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Assigned function on 64 bits

I have a problem with a number of VCL components that are using the Assigned function in 64 bits. A few months ago I opened an issue about this problem in component TTimer (and a workarround to solve it in that case), but now I have the same problem with other components. The link of the previous item is:

The problem is the next:

- A component has an event assigned
- The code of the component is using Assigned function to detect if the event is assigned or not
- The code of the component is not making any kind of checking about if the component is in DesingState or not to fire the event (it is only checking if the event is Assigned)
- In 64 bits, in design mode, Assiged function is returning true and the component tries to fire the event (in desing mode), generating an exception.

This problem was first time detected in TTimer tick, but now I have the same problem with TPageControl (OnChage event). The implementation of this event in VCL is the following one:

procedure TPageControl.Change;
  Form: TCustomForm;
  if TabIndex >= 0 then
  if csDesigning in ComponentState then
    Form := GetParentForm(Self);
    if (Form <> nil) and (Form.Designer <> nil) then
  inherited Change;

The invocation to the base is clase is made even if the component is in designe state. The implementation in the base class is:

procedure TCustomTabControl.Change;
  if Assigned(FOnChange) then FOnChange(Self);

In 64 bits mode, even in design time, the OnChague event is fired, and an exception is generated.

Do you have any solution to this problem? It affects to most of the VCL component and makes to work in 64 bits mode almost impossible.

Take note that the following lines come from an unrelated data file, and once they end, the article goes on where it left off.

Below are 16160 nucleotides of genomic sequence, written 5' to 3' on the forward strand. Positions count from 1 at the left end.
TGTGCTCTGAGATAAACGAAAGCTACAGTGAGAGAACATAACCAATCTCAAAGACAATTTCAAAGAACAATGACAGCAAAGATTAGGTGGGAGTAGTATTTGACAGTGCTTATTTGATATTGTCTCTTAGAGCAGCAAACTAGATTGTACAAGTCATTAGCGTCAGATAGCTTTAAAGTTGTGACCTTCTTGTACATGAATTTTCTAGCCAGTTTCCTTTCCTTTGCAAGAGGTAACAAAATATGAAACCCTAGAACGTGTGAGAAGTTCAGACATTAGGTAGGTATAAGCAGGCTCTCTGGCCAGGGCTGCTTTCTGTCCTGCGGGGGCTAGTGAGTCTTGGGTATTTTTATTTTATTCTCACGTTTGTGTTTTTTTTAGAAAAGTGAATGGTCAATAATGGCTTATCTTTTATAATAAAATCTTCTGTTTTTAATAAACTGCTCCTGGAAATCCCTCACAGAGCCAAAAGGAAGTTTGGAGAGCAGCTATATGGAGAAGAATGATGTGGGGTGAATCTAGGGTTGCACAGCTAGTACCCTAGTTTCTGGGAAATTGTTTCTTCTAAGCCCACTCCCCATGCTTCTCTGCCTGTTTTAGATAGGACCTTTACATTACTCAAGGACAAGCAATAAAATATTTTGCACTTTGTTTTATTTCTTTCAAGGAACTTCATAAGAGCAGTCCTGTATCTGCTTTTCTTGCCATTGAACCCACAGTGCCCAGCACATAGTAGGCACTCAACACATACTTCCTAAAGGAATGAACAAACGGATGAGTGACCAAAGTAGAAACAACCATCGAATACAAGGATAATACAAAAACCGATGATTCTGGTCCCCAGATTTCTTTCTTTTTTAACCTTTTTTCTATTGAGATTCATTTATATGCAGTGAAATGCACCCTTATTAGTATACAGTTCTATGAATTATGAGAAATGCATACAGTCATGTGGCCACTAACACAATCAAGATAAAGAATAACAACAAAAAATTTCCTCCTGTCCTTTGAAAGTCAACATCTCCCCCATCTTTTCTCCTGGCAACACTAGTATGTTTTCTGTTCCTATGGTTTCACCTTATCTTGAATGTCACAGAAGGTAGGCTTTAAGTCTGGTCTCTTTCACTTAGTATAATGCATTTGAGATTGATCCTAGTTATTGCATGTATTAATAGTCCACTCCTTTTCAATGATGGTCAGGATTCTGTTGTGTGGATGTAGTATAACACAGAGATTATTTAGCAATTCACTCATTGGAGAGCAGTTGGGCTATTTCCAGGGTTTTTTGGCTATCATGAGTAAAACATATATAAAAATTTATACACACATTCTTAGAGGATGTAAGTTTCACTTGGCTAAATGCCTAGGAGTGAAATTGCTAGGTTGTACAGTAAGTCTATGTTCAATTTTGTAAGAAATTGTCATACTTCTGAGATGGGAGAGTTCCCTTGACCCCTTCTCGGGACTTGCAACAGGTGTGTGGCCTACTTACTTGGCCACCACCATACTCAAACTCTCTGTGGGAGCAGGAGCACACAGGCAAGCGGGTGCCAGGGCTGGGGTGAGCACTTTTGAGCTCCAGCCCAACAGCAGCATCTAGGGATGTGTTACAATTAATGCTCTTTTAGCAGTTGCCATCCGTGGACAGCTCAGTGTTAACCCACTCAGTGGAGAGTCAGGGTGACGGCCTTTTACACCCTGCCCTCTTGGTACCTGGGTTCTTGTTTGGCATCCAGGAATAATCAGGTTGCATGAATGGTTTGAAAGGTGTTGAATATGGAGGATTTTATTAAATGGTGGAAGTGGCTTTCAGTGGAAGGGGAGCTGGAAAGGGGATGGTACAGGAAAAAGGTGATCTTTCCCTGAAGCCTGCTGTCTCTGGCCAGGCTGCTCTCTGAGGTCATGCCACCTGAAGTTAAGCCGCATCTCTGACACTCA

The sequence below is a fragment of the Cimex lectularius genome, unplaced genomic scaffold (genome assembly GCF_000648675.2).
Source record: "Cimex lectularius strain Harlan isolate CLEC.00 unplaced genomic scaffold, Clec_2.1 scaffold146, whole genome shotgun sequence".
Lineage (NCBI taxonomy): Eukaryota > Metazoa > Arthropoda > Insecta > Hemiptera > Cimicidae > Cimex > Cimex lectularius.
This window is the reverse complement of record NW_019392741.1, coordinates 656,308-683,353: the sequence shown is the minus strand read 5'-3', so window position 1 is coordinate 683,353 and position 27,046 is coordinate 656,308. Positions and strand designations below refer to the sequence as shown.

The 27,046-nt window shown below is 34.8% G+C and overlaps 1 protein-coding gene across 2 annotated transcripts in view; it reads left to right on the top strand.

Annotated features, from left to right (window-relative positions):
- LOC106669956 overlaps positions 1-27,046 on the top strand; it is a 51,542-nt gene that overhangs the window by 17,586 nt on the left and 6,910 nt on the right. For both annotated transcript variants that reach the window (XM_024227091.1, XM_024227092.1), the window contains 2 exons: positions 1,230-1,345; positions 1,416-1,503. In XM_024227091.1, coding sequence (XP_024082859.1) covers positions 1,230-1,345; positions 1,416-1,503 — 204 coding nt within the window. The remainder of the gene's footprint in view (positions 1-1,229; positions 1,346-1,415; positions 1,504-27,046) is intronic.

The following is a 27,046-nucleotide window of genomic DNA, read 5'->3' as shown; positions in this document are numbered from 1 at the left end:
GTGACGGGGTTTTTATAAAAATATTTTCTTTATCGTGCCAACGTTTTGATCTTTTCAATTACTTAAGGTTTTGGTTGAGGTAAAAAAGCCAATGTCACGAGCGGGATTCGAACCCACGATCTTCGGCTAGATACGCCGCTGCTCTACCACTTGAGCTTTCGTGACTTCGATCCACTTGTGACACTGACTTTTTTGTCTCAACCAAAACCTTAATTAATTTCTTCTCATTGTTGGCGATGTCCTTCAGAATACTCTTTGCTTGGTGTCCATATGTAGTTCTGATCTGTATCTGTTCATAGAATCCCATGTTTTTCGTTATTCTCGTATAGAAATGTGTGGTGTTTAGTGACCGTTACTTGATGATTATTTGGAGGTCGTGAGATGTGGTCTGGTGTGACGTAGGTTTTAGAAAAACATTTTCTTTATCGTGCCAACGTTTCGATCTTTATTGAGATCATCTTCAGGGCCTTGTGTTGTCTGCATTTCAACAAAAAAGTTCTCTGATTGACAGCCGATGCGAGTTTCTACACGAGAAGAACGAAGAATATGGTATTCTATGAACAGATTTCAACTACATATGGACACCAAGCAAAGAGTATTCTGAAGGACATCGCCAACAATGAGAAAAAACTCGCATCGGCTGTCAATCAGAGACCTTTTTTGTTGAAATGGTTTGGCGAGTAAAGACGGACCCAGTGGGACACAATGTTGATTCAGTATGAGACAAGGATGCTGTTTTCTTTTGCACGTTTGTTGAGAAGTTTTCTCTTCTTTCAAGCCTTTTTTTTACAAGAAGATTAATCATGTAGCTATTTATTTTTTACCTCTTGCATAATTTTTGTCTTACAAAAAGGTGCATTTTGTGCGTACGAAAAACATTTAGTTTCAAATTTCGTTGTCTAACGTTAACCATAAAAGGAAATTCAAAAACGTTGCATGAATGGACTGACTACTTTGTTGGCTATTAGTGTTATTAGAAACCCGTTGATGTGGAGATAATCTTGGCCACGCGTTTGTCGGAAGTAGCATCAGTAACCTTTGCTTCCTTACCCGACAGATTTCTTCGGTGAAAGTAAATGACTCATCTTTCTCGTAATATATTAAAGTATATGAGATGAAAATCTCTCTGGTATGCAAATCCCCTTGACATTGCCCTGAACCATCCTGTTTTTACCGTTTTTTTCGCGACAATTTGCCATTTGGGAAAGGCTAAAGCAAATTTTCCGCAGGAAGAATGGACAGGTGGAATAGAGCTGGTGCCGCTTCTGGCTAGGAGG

• 9 Comments sorted by Votes Date Added
  • Hi,

    We already discussed previously that, unfortunately, there no solution for this issue. 

    One possible workaround will be to implement and use descendants of the standard controls, like:

      TMyPageControl = class(TPageControl)
        procedure Change; override;

    procedure TMyPageControl.Change; 
      if AssignedEx(@OnChange) then OnChange(Self);

    And I can provide the implementation of AssignedEx, if you interested in this way.

  • Hello Eugene, 

    this is the solution I have implemented in this case. But the problem is that I don't know when another component will fail. Now, our product is used by hundreds of customers and each time they notify me a problem I have to modify the control that they are using. It is a problem for us. 

    This problem could not be solved modifing the way as the event handled is stored in desing mode? it seems that the problem is that during design time the event handler is already assigned, allowing the component to fire it. If the event handled was not assigned to the component during design time, and making the assigment when the controlgoes to runtime mode I think the problem could be solved.
  • Can you send me an implementation of AssignedEx function?
  • function AssignedEx(P: Pointer): Boolean;
      Result := (NativeUInt(P) and MASK) <> 0;

  • Hello Eugene,

    I have made some modifications on LMDDsgModule.pas to solve this problem. The general idea is to have all event handlers detached during designer-time and only attach them once the form pass to runtime. To do this, Inhave made the following modifications:

    Use a TDicionary to store the real association between event handler and property

    In the original code, the association of the event handler is made in the event handler property itself. During design-time, event handlers are identified by an index and that index is stored as  pointer in the property. This is the source of the problem, since Assigned function detects that the event handler is assigned and it tries to fire it (but it is not actually a method, it is just an index).

    I define a TDictionary (in TLMDModule) to store this association and do not use the property.